We want to ensure that agritourism enterprises are not stifled by rules or laws, confusion about how these businesses operate or any other issues. Here are three concerns we commonly hear. What other concerns and problems do you face?
Over the summer, Nationwide’s new Commercial Farm and Agribusiness School made its debut to help claims associates develop technical expertise, as well as better establish relationships and the business confidence to drive improved outcomes for farm and agribusiness members.
Crawford and Shelby County Farm Bureaus each recently took part in the grassroots effort to foster constructive conversations about food and farming.
In less than 40 years, the world’s population is expected to expand by 30 percent.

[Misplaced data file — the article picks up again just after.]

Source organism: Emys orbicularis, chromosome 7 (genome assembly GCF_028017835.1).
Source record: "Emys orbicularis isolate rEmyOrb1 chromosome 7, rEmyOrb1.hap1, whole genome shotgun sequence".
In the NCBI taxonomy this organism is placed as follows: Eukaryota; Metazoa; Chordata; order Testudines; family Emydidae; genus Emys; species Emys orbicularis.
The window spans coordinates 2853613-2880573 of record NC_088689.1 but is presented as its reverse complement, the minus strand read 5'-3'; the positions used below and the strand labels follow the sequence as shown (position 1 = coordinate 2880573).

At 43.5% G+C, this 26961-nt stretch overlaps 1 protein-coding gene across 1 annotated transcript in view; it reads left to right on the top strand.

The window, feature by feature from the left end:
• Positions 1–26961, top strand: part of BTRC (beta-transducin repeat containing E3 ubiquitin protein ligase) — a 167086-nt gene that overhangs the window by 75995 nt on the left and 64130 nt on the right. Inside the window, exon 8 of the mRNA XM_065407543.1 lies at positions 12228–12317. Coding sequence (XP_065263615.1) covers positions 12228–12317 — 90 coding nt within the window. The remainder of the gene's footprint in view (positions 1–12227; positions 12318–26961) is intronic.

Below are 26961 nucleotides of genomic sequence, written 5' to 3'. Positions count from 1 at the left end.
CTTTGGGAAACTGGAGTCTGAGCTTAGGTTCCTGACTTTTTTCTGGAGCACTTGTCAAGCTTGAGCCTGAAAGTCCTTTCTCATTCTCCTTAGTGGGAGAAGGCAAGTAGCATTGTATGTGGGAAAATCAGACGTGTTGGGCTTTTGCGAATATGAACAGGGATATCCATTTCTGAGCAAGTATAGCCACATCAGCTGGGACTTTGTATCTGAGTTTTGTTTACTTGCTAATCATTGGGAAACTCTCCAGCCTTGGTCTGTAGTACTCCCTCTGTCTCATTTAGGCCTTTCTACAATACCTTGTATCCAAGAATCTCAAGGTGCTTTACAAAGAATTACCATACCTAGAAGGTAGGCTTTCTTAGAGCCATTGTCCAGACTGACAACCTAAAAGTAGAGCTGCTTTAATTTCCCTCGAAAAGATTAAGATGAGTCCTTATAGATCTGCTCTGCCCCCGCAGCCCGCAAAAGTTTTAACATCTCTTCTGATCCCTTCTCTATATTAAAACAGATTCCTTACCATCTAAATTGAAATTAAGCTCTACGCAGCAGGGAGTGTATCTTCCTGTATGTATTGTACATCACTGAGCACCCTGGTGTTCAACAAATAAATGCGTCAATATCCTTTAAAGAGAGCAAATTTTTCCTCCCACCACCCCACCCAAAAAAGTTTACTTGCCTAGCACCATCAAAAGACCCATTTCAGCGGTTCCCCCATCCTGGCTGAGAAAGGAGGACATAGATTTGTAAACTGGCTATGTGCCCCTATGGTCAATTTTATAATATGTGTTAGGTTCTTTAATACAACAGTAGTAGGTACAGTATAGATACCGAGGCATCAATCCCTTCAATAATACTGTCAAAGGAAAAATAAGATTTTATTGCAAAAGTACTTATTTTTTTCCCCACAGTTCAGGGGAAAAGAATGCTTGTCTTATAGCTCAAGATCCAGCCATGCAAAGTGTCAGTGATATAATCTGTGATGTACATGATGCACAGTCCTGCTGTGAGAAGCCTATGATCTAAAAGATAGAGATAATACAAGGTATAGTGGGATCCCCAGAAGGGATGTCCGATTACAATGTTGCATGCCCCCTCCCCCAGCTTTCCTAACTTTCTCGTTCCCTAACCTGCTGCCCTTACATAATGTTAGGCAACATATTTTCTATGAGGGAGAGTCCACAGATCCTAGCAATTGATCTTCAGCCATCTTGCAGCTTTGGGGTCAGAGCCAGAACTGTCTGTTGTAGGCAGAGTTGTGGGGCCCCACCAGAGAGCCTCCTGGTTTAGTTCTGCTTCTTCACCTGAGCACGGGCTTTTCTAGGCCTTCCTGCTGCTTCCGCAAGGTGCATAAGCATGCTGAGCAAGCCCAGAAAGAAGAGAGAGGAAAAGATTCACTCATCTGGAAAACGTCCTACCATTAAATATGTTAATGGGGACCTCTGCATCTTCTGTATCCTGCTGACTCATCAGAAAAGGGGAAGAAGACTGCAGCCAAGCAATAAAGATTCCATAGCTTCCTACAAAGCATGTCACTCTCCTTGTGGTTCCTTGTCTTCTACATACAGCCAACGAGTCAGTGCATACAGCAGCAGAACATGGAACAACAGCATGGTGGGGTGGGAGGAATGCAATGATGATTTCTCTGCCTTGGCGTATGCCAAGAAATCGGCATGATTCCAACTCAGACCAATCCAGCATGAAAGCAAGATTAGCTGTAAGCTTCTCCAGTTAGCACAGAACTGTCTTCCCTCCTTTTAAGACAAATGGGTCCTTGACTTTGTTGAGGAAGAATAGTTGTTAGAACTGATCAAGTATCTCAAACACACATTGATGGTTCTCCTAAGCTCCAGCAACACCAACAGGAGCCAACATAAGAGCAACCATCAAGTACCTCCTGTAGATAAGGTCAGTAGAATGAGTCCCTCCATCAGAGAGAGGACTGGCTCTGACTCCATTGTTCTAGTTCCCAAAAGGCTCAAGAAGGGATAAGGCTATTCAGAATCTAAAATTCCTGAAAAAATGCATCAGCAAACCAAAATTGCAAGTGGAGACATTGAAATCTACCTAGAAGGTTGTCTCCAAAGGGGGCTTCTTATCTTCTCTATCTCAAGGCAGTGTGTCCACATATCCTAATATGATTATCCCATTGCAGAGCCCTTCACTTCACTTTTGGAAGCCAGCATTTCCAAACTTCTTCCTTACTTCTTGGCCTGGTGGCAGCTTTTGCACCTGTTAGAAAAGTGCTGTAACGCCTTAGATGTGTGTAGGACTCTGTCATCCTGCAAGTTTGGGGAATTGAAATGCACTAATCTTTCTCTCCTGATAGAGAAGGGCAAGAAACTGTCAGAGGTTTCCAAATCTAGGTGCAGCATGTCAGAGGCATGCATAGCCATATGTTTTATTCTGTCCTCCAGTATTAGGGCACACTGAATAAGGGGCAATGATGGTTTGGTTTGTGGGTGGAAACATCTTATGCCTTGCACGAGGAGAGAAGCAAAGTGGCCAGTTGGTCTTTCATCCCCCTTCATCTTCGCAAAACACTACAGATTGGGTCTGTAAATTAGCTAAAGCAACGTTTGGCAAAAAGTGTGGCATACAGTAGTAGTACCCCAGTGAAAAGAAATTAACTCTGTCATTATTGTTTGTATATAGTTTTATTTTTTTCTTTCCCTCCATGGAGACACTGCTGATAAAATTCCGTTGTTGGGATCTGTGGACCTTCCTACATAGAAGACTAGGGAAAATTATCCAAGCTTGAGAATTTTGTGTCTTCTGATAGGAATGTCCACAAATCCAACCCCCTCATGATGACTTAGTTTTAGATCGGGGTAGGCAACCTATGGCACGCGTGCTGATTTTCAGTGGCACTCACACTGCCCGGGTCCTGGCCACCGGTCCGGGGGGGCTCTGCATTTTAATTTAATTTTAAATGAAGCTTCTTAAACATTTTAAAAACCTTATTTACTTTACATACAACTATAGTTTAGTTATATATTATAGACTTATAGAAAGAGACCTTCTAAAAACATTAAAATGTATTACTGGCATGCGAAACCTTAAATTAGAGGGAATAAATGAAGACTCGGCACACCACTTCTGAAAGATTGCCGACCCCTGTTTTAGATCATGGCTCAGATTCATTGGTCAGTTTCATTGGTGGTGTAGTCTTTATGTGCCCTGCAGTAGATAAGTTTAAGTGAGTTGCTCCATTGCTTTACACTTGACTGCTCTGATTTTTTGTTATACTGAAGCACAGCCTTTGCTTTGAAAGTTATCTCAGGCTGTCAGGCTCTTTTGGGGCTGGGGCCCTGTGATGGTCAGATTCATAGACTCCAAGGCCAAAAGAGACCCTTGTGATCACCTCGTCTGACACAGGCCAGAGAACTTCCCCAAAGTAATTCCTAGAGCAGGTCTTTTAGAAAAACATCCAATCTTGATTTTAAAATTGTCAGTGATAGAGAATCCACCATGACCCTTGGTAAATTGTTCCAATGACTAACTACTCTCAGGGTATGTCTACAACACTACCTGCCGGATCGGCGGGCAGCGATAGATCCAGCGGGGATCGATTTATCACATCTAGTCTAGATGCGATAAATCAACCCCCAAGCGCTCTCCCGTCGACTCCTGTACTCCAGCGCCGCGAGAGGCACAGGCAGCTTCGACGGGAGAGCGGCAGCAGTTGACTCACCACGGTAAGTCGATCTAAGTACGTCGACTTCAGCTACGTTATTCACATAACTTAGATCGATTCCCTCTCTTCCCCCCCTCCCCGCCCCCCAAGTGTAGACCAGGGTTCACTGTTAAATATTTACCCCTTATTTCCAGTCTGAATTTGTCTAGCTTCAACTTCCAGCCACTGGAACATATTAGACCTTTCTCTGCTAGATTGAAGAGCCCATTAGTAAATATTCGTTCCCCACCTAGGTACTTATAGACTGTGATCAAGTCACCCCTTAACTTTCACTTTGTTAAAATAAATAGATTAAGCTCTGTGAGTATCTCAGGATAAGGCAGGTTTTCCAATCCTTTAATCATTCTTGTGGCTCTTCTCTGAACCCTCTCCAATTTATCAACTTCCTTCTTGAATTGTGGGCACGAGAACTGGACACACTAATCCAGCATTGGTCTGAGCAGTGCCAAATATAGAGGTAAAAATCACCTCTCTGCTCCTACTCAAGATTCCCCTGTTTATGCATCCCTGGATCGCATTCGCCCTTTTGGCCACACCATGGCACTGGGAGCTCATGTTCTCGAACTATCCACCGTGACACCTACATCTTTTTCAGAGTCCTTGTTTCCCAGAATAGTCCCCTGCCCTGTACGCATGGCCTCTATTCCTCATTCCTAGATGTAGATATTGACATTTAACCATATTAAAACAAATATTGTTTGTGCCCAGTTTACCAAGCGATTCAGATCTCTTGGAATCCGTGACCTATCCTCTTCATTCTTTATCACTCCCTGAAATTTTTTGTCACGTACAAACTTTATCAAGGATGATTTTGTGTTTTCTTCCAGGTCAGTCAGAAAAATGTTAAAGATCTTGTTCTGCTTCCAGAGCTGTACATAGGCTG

USDA is holding meetings for anyone who transports livestock across state lines, has their own livestock, veterinarians and their staff, OSU Extension personnel, licensed livestock dealers, haulers or others interested in learning about the new Animal Disease Traceability rule.
The Ohio Secretary of State’s office will now accept the most frequently used business filings online in what it says is an ongoing effort to improve and modernize operations.
When it comes to Ohio’s water resources, what do farmers care about?
The American Farm Bureau Federation took action to appeal a recent court decision that upheld the Environmental Protection Agency’s “pollution diet” for the 64,000-square-mile Chesapeake Bay watershed.
Just as we’re open to changing the way we farm, we’re again considering some changes to the way we do things in Farm Bureau.
As of press time, the next step for a new farm bill is the conference process, which will work to resolve the differences between the House and Senate versions of the farm bill. The House and Senate have both announced their conferees and the Senate has included Ohio.
Farm Bureau weighing in, providing educational resources to members.